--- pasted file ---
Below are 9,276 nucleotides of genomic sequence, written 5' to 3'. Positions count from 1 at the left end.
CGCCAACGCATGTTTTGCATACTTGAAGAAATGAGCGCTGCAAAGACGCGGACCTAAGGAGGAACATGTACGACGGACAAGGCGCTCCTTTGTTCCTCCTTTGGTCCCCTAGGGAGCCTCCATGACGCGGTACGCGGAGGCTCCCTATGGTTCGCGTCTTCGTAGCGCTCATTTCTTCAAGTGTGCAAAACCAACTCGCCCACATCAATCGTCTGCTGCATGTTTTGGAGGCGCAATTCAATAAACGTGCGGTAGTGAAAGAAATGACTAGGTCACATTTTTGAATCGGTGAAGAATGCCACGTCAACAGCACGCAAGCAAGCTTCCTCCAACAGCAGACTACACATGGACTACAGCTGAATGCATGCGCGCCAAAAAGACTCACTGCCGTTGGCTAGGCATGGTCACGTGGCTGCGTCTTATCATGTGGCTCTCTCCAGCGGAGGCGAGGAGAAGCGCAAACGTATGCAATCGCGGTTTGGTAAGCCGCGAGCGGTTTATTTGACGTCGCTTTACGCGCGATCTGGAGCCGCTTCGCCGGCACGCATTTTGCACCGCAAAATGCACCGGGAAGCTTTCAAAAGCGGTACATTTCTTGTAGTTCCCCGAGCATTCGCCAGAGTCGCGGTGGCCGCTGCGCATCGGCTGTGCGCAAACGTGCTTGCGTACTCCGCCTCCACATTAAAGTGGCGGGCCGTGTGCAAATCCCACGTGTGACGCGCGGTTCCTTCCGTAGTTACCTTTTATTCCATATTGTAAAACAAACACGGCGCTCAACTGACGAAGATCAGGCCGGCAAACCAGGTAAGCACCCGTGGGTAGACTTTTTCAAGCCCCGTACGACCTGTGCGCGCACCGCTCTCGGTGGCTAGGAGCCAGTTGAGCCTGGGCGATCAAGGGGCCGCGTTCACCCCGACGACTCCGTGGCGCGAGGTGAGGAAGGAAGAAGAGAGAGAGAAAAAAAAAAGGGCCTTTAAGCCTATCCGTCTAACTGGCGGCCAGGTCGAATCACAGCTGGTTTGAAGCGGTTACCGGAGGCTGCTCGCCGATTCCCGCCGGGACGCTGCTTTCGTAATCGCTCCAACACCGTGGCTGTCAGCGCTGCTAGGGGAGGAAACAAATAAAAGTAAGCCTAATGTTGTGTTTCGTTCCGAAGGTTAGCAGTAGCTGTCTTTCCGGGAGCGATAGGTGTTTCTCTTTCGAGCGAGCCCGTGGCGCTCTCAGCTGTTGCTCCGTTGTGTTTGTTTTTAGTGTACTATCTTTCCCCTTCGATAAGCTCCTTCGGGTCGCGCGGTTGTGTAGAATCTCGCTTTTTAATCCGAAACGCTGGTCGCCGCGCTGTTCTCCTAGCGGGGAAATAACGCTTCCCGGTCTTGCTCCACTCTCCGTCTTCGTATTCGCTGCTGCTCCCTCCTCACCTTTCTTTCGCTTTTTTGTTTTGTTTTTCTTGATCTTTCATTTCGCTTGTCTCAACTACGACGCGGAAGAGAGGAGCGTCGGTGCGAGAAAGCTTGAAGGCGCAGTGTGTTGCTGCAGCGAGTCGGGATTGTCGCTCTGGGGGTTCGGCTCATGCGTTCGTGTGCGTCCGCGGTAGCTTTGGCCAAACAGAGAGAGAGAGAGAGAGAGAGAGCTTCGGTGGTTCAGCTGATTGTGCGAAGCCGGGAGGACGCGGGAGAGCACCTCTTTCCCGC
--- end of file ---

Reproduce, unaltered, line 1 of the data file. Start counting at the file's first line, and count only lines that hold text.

Below are 9,276 nucleotides of genomic sequence, written 5' to 3'. Positions count from 1 at the left end.